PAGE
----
This past week I was fortunate enough to attend the Minnesota Library Association’s Academic and Research Library Day (MN ARLD Day). I was invited to deliver the keynote address on the topic of transliteracy and I’d say it went fairly well. Granted, I was incredibly nervous and I forgot my “script” once or twice, which is unusual. Still, it was a good crowd and I really appreciate the opportunity.
Anyway, here are the slides from the keynote, with a few explanatory notes:
Slides 1-24: The existential crisis of an academic librarian
It’s Springtime, and all around the country students are donning their caps and gowns for graduation. I always attend commencement and I’m always pleased to see so many students that I’ve helped. But, of late, I’ve been deeply concerned with what I’m doing to help these students after graduation. What skills do librarians impart that will remain relevant when school is over? Dwell on the question long enough and you run right into an existential crisis: are academic librarians just handmaidens to annotated bibliographies or are we teachers in our own rights? I’d like it to be the latter, so we need to focus on skills that will apply outside of the academic library. We need to focus on skills that will transfer across platforms, tools, and media. In short, we need to focus on transliteracy.
Slides 25-36: A brief history of transliteracy
Transliteracy has been a subject of inquiry since at least 2005, though it has changed quite a bit in the meantime. The working definition is the most common expression of transliteracy, but when you look through what people are saying and writing about it, the definition of ‘transliteracy’ is remarkably unstable. To that end, I decided to look at some of the major accounts of transliteracy and identify any commonalities. I found three. First, every definition of transliteracy makes reference to a multiplicity of media types. Second, every definition involves the communication (reading, writing, typing, talking, etc.) of information. Third, and finally, every definition revolves around the interplay or interaction between multiple literacies and/or media types.
Slides 37-45: Why is transliteracy relevant to librarians?
It’s fairly straight forward syllogism: Libraries promote literacy, literacy is mediated by technology, so libraries have an interest in promoting information technologies. Transliteracy is a part (a small part, mind you) of promoting literacy across technologies.
Slides 46-63: A multiplicity of media types
Every definition of transliteracy includes reference to multiple media types. Sure, we’ve always had choices with respect to how we consume information. We’ve just never had quite so many. The problem arises when we fail to appreciate new media and instead circle our wagons and cling for dear life to the media with which we’re comfortable. Transliteracy is about breaking down artificial hierarchies of information production and consumption, and acknowledging that effective information use requires multiple information sources.
Slides 64-80: Communication
I’ve covered this in detail in previous presentations, but the idea is worth repeating: transliteracy is not a replacement for information literacy. Transliteracy is a complement to information literacy. Whereas information literacy directly addresses how we are supposed to evaluate information, transliteracy addresses how we use information. What good is being information literate if you don’t have the skills necessary to transfer meaning across a range of platforms? Likewise, what good is being able to read and write across a range of platforms if you lack the critical thinking skills necessary to evaluate the information you’re consuming and producing? So, I like to say that transliteracy covers how we use information and information literacy covers how we evaluate information. We need both.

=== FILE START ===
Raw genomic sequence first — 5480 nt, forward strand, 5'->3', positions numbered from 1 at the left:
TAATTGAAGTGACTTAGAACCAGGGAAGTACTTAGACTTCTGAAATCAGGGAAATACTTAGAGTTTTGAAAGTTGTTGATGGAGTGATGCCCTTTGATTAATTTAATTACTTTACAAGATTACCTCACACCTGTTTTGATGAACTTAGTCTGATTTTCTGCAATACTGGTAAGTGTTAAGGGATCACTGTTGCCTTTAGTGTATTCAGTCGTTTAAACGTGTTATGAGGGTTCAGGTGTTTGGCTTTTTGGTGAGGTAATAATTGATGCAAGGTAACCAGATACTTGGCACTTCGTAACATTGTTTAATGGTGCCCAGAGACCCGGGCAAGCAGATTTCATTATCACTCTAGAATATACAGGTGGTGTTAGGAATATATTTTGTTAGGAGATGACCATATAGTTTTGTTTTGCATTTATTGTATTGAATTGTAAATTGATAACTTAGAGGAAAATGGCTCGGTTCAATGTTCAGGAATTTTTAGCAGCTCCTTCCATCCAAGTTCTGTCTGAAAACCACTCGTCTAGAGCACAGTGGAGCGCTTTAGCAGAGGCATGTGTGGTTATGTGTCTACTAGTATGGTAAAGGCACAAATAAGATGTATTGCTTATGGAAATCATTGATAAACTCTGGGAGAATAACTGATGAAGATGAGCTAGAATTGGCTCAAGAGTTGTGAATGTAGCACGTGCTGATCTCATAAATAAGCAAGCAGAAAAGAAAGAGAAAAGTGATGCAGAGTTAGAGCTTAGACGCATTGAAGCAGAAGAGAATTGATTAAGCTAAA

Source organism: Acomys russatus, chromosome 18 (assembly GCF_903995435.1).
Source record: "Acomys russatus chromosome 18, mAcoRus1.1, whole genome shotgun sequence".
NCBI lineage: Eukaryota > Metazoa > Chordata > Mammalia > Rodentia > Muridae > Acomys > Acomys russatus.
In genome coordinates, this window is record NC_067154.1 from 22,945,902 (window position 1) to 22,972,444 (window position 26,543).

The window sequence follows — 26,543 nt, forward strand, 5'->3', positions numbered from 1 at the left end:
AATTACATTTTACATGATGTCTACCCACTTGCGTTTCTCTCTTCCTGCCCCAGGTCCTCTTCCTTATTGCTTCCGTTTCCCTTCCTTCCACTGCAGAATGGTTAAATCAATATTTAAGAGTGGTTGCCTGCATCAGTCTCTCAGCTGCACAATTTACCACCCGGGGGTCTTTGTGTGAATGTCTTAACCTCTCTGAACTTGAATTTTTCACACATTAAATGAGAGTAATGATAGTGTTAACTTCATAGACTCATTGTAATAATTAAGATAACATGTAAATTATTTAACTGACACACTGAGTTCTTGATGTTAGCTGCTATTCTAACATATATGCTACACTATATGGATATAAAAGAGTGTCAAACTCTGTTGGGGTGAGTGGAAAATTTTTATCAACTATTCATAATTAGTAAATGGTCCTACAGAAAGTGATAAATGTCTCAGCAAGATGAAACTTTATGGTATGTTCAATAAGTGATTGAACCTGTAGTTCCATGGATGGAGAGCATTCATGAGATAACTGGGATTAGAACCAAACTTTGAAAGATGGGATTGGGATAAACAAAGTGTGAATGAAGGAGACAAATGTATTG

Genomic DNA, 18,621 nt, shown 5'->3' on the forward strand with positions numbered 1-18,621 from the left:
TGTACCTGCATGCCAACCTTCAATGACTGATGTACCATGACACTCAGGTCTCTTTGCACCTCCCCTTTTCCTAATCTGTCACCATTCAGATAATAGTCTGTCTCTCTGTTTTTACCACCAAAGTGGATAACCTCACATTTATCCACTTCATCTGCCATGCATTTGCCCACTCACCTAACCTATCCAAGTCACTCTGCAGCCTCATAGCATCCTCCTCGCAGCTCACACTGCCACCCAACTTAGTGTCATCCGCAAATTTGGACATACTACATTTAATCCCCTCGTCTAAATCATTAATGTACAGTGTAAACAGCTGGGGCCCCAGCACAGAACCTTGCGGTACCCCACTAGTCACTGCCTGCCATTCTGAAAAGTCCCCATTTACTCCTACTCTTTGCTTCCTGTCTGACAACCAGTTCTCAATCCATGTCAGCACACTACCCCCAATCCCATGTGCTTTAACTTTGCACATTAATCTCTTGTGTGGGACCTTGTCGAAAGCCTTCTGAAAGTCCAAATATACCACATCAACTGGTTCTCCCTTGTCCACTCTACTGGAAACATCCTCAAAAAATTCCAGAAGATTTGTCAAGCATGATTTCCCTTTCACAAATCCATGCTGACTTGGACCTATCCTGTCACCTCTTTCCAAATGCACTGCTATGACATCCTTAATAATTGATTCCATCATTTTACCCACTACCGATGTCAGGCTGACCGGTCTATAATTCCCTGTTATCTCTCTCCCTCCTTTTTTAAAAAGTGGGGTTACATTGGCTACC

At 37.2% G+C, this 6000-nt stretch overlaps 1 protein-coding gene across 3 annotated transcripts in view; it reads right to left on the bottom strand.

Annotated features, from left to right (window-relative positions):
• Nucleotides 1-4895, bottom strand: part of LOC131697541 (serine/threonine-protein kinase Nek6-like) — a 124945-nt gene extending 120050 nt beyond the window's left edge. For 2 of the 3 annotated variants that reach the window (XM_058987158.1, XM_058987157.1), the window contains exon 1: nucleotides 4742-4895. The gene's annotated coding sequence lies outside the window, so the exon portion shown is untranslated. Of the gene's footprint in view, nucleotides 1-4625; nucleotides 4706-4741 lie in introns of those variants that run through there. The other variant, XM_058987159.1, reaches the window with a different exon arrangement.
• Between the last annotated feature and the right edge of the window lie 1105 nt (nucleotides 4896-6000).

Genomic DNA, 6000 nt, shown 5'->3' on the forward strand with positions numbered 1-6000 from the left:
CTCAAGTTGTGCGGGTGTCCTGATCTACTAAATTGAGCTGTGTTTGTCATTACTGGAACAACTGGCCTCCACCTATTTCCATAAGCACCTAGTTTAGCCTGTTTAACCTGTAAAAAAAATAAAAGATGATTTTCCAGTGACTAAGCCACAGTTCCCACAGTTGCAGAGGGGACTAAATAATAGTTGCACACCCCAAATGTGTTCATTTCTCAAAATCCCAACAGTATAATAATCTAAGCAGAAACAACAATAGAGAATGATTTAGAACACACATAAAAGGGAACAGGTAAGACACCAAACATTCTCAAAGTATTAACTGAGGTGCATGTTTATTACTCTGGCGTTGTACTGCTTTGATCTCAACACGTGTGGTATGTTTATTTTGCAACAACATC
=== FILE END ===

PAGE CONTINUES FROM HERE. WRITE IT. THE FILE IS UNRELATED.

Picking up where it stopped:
Slides 81-106: Interaction
Finally, every definition of transliteracy includes the idea of interaction, interplay, or integration. The idea is that the current information ecosystem requires a multiplicity of information resources that do not just stand alone, they actively work together. As I like to put it, transliteracy is less about the “platforms, tools, and media” and more about that little preposition “across.” Transliteracy is a skill that is founded in the “between-ness” of information use. And how do we, as librarians, address the interplay between media types? I think we do it by embracing transferable skills as a core part of our teaching goals. Transfer of learning is all about understanding skills that can transfer into new and different domains, which is vital for transliteracy to succeed. By teaching through analogy, dropping the “click here” mentality, and focusing on play and experimentation, we can more effectively and efficiently teach the skills needed to move between media.
Slides 107-end: What can librarians do?
I like to say that librarians can encourage transliteracy by adopting programming and teaching strategies that promote skill transfer across media. You see, there are two dominant approaches to library instruction. On the one hand, we try to raise student skill-levels to match our resources. We teach about databases, catalogs, proper citation, etc.. On the other hand, we try to adjust our resources to match students’ pre-existing skill-levels. We embrace discovery layers
, alphabetize the DVDs, and offer services via social media outlets. Transliteracy helps us do both more efficiently. It’s about demonstrating where the library fits in our patrons’ networks of information sources. It’s about teaching skills that will transfer to new and different domains.
So, there you have it. A quick rundown of a keynote in Minnesota and, incidentally, my last formal presentation on transliteracy. Thanks to the Minnesota Library Association for having me and feel free to leave feedback in the comments.